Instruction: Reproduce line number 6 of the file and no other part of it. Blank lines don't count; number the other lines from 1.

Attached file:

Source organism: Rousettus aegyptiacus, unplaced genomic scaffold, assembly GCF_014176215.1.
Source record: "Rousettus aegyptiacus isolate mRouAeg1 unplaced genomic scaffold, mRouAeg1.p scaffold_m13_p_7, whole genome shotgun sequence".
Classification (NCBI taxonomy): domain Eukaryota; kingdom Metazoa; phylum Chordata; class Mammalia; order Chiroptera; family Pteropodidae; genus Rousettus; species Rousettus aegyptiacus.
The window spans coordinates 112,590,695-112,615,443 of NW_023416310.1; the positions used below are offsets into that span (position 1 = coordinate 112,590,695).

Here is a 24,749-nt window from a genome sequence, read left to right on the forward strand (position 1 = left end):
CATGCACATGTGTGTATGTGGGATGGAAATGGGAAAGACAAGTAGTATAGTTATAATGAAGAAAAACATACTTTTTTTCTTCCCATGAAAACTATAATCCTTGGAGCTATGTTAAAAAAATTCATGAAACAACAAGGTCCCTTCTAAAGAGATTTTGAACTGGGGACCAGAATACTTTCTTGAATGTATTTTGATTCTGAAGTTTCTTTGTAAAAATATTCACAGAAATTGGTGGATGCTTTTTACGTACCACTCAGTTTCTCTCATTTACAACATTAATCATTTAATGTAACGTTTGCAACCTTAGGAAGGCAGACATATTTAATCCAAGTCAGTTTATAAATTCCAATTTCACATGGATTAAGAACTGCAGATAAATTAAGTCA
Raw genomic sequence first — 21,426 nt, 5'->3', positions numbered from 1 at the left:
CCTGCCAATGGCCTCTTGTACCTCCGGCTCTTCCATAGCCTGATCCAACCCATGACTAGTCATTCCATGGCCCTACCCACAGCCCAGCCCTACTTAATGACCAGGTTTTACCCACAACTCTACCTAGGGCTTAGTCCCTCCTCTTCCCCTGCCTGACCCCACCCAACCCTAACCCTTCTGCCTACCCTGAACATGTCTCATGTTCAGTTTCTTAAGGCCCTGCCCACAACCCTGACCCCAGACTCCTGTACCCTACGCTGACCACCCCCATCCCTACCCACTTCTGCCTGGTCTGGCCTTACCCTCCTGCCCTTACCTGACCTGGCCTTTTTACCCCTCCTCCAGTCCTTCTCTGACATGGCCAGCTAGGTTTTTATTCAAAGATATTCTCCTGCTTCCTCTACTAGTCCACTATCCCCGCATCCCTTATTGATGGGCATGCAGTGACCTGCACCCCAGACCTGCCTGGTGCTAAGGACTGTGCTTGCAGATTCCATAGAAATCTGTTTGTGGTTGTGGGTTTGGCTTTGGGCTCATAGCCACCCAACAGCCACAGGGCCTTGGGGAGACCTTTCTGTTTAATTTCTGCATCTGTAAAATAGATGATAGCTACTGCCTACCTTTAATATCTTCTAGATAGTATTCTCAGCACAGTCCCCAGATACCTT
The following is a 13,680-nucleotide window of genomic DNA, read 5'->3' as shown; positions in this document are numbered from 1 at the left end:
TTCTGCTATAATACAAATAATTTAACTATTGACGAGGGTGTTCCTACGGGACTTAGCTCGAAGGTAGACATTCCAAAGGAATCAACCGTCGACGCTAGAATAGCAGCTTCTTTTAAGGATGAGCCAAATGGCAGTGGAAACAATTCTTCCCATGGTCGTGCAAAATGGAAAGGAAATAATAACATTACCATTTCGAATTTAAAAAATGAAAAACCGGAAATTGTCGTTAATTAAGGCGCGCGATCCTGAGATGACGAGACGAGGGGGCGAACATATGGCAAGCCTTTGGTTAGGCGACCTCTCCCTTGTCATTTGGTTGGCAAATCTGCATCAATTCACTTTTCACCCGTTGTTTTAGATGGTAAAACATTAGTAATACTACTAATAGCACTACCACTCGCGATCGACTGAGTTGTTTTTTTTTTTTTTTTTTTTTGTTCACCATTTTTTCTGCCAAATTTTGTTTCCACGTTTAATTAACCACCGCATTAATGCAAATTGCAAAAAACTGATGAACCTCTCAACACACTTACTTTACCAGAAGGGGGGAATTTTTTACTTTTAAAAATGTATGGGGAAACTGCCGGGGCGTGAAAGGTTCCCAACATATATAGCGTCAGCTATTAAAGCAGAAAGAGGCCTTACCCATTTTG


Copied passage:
CATGCACATGTGTGTATGTGGGATGGAAATGGGAAAGACAAGTAGTATAGTTATAATGAAGAAAAACATACTTTTTTTCTTCCCATGAAAACTATAATCCTTGGAGCTATGTTAAAAAAATTCATGAAACAACAAGGTCCCTTCTAAAGAGATTTTGAACTGGGGACCAGAATACTTTCTTGAATGTATTTTGATTCTGAAGTTTCTTTGTAAAAATATTCACAGAAATTGGTGGATGCTTTTTACGTACCACTCAGTTTCTCTCATTTACAACATTAATCATTTAATGTAACGTTTGCAACCTTAGGAAGGCAGACATATTTAATCCAAGTCAGTTTATAAATTCCAATTTCACATGGATTAAGAACTGCAGATAAATTAAGTCA